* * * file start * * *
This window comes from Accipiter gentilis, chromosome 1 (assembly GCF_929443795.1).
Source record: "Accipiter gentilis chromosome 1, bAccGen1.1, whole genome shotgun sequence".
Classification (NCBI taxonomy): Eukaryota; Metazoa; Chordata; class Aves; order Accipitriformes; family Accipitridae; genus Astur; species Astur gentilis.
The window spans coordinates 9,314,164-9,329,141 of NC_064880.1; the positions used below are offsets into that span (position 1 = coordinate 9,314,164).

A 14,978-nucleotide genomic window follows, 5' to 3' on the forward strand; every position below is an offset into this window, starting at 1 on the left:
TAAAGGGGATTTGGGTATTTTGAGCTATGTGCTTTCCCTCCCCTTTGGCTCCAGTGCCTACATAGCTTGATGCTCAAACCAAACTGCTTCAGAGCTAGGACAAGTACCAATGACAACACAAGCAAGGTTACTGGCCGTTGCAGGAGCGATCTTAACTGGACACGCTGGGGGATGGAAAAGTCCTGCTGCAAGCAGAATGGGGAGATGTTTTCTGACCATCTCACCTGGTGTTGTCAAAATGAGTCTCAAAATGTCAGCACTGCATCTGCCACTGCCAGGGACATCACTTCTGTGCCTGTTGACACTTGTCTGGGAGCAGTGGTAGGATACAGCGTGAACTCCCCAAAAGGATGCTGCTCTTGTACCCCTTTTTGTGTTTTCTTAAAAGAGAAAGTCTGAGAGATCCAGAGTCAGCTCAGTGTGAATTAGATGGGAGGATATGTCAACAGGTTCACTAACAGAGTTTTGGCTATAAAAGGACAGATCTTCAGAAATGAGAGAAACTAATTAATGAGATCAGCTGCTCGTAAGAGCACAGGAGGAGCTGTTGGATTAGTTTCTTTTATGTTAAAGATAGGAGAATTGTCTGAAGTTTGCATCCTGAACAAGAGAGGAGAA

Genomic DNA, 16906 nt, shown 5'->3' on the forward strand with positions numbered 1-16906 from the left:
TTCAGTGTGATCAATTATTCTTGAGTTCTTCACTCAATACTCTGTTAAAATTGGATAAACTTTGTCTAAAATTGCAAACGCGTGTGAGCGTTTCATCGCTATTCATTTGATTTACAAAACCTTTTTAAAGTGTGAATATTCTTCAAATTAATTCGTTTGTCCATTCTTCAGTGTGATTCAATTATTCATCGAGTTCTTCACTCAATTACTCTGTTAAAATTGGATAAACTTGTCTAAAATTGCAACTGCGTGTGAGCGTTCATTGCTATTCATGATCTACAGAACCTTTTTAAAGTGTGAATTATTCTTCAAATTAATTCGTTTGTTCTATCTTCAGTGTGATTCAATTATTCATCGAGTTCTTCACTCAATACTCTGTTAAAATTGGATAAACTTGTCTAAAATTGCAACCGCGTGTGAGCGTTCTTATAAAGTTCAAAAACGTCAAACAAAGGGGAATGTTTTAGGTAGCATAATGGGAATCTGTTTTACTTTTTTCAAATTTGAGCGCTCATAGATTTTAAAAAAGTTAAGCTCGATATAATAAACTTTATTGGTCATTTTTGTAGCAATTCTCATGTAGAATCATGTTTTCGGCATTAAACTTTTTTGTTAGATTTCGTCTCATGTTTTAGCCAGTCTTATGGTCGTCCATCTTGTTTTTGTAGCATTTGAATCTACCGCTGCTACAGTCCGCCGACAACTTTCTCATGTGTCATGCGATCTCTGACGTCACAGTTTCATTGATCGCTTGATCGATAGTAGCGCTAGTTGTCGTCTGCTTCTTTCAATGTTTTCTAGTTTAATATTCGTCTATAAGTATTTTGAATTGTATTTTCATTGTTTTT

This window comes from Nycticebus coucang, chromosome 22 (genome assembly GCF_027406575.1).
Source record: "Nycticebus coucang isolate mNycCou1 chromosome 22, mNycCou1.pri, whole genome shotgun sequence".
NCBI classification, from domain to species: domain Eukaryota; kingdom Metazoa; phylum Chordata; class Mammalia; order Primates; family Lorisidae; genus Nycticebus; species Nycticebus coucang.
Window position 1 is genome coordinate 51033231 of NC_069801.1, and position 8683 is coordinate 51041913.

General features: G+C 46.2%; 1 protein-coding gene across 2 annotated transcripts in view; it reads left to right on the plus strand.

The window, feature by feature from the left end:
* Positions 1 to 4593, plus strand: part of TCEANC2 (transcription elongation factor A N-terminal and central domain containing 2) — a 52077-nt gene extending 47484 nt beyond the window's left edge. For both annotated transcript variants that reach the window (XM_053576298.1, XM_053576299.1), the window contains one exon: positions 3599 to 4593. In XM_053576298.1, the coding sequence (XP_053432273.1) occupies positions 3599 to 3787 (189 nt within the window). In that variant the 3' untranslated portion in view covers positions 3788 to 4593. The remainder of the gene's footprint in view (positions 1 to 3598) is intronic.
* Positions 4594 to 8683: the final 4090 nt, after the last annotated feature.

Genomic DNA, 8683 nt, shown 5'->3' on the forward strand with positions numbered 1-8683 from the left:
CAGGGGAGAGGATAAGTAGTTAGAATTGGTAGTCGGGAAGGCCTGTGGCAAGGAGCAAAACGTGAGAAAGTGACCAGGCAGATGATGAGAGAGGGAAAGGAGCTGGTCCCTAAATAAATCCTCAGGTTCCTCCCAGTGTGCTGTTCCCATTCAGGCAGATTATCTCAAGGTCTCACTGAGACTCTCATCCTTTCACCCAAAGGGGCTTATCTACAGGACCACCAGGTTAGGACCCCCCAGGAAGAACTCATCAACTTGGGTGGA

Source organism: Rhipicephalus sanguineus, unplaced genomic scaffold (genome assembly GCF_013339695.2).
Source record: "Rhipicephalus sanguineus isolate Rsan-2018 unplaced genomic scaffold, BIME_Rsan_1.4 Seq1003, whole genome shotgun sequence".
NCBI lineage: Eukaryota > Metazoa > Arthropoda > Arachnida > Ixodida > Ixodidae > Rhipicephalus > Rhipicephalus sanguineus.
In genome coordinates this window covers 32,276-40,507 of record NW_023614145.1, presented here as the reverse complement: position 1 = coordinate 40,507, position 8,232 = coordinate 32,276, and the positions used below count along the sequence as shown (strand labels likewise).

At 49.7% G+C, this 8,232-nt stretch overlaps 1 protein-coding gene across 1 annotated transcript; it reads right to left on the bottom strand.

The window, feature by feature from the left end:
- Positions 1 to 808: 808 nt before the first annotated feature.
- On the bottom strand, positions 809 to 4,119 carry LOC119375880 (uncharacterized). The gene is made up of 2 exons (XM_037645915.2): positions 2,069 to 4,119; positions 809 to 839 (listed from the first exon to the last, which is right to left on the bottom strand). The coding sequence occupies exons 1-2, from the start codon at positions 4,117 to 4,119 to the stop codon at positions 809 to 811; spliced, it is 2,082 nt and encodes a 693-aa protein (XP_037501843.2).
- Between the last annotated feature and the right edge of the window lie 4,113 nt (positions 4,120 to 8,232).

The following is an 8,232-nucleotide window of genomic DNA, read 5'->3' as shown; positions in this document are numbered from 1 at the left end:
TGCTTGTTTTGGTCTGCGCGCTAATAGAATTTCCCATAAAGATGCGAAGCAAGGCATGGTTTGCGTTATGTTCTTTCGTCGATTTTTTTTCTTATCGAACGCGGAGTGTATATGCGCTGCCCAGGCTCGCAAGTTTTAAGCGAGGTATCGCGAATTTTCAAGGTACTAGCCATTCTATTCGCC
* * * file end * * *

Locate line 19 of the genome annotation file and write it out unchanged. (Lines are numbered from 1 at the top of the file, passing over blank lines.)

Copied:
Source organism: Rhipicephalus sanguineus, unplaced genomic scaffold (genome assembly GCF_013339695.2).